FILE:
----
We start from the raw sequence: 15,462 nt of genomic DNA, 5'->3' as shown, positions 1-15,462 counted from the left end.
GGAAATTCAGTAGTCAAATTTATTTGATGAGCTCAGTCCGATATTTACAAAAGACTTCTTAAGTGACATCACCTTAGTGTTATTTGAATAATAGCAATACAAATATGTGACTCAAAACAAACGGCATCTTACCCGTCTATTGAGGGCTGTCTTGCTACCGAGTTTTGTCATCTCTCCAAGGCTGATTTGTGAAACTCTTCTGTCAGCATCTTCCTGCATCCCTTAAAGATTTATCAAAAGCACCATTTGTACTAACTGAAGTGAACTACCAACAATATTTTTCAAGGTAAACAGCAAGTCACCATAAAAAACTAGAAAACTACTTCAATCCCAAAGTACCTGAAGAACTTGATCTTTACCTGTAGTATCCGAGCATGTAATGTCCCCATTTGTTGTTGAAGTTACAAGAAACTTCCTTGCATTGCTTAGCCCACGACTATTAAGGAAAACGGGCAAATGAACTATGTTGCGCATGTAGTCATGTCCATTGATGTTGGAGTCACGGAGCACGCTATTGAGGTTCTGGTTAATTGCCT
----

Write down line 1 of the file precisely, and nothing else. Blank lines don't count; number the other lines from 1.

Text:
We start from the raw sequence: 15,462 nt of genomic DNA, 5'->3' as shown, positions 1-15,462 counted from the left end.